Are “Tooth-Colored” Fillings right for you?
When you are deciding on a filling material, there are a variety of factors to consider. These are best discussed with your dentist to learn more about the different options available and how they may or may not work for your personal situation.
What is a “Composite” Filling?
White fillings, also called composite fillings, are made from “tooth-colored” materials that restore the natural appearance of a decayed or previously filled tooth. These composite fillings are one of the most popular options, for a number of reasons. They have a more natural appearance in comparison to other materials, such as silver amalgam. In addition, they don’t contain mercury or other harmful toxins that have been linked to metal fillings.
Tooth Colored Fillings
Composite fillings are designed to match the color of your teeth and blend in with your tooth enamel. They are a perfect choice when a cavity is in a visible area such as the front teeth or along the gum line. Composites can also be used in back teeth.
How long will a Composite Filling last?
Traditionally, composite fillings were not thought to last as long as silver amalgam fillings, but that has changed in recent years with advancements in the science and technology that is used to manufacture them. They are now stronger, more long lasting, and safer than their metal counterparts. In addition, they lack the metallic taste that some people take issue with that can be found in metal fillings.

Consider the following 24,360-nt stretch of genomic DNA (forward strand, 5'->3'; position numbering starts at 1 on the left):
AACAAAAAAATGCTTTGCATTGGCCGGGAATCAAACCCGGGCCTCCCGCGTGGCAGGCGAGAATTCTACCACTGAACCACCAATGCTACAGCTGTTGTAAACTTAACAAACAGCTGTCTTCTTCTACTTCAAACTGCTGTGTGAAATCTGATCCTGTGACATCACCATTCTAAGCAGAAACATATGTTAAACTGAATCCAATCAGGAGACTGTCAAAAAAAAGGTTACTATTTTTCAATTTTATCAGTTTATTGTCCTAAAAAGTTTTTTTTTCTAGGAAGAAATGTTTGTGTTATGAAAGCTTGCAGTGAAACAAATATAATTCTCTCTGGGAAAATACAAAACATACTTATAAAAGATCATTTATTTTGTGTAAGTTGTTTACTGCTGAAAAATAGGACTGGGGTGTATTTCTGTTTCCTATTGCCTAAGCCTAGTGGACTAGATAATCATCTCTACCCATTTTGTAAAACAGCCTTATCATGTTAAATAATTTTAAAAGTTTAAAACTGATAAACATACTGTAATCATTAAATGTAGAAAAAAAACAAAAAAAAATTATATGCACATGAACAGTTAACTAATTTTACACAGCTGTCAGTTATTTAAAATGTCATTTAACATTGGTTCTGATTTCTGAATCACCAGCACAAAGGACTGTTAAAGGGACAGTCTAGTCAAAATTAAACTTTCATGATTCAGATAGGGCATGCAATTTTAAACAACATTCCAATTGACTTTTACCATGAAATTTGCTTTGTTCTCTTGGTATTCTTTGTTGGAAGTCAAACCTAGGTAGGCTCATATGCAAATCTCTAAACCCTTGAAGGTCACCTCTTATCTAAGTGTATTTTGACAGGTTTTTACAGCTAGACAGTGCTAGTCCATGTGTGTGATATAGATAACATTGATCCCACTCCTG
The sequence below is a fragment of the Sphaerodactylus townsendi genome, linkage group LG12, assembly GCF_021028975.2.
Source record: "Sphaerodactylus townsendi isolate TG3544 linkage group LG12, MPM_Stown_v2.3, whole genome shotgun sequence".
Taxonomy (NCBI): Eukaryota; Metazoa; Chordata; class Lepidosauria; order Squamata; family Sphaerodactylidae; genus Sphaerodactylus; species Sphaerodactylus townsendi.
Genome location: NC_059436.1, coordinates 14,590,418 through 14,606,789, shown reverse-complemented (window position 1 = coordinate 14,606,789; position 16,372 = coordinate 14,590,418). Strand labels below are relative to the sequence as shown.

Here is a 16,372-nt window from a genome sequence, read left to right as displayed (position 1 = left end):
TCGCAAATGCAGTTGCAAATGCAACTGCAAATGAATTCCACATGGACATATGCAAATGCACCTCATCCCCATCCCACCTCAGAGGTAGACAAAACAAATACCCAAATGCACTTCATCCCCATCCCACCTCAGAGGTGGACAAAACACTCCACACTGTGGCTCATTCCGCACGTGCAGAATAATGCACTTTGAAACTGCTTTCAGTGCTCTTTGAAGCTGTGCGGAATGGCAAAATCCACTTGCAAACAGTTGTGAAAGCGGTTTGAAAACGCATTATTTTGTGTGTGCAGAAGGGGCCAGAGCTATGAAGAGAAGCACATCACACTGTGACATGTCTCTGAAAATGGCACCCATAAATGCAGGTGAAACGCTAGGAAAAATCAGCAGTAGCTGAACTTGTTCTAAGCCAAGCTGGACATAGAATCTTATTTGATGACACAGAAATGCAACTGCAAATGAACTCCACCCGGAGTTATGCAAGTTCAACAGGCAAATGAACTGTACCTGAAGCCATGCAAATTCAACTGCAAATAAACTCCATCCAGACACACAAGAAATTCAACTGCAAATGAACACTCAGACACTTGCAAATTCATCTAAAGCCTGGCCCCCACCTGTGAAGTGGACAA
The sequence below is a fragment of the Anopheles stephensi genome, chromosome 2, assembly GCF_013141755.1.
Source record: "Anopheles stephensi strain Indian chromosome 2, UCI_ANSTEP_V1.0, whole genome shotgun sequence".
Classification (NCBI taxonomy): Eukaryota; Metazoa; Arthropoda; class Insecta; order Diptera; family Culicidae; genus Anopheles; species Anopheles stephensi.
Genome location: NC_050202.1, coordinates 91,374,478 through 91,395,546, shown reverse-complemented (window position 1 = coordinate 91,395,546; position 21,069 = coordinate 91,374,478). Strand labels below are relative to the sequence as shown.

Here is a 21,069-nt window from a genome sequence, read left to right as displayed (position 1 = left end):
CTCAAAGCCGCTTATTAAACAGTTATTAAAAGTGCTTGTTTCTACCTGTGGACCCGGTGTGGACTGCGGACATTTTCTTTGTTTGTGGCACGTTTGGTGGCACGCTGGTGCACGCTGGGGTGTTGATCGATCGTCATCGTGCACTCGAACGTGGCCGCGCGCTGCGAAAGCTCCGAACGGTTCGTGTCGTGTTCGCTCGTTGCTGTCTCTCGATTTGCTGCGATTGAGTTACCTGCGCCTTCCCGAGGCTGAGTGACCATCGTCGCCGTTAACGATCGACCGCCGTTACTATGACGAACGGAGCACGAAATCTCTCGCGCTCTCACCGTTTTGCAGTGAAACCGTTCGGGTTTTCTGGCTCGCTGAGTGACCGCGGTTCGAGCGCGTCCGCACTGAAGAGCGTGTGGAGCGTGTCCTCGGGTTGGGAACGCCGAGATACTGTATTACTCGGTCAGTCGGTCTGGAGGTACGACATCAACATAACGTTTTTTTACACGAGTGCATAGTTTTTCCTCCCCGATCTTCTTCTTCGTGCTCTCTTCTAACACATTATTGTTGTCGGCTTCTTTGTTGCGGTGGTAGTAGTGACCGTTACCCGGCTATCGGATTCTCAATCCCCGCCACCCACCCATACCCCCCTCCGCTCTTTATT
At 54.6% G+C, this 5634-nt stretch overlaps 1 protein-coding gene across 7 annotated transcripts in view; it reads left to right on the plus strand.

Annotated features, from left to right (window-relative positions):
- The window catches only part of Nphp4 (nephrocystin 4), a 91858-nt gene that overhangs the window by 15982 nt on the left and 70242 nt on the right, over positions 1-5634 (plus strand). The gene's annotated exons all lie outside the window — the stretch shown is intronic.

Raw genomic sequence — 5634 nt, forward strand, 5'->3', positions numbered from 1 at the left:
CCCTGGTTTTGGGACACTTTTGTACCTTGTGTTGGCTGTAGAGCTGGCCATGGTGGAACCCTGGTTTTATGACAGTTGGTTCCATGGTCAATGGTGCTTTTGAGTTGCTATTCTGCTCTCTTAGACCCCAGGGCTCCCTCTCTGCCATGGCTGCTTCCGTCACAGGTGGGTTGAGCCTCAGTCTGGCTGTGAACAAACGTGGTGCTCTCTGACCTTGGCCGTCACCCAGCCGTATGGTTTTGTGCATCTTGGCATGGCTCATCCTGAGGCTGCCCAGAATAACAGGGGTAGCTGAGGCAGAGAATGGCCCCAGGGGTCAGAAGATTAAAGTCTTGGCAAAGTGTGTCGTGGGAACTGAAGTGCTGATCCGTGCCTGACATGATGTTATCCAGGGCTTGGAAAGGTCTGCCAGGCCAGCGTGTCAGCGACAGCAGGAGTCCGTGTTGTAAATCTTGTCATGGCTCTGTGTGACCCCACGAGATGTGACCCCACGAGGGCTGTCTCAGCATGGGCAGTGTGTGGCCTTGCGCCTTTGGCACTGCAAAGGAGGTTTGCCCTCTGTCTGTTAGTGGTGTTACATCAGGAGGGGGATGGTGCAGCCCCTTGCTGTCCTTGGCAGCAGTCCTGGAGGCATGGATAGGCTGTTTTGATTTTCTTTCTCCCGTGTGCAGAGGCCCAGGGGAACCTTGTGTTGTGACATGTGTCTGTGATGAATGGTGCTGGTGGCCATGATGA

A composite filling usually requires only one visit, during which time the tooth is prepared and restored. Before the filling is put in place, the tooth must be groomed and shaped so that it can blend seamlessly with the rest of the tooth. An advantage of composite fillings, as compared with other dental restorations, is that they require less of the healthy part of a tooth to be removed to hold the filling in place. This is due to composite materials’ adhesive properties.
Composite Filling Procedure
The procedure for a composite filling may take a little longer than for other types of fillings, because once the decay is removed, the tooth must be kept completely dry and isolated from saliva. The dentist will then carefully apply an adhesive followed by several thin layers of the tooth-colored composite.
As with all cosmetic dentistry procedures, you want to be sure that you are in the hands of a professional who is qualified to give you the most lifelike and natural looking restorative results. Although amalgam fillings used to be the most popular option, those who are looking for a more natural look may consider the composite option instead.
Although composites may be preferred for cosmetic reasons, they are not as strong as amalgam or gold alloy fillings. For this reason, if a cavity is too large, or is in an area where much chewing occurs, your dentist may recommend a crown.
Like all fillings, Composites may need to be replaced over time. For this reason it is a good idea to schedule regular dental exams in order to detect any potential problems before they develop.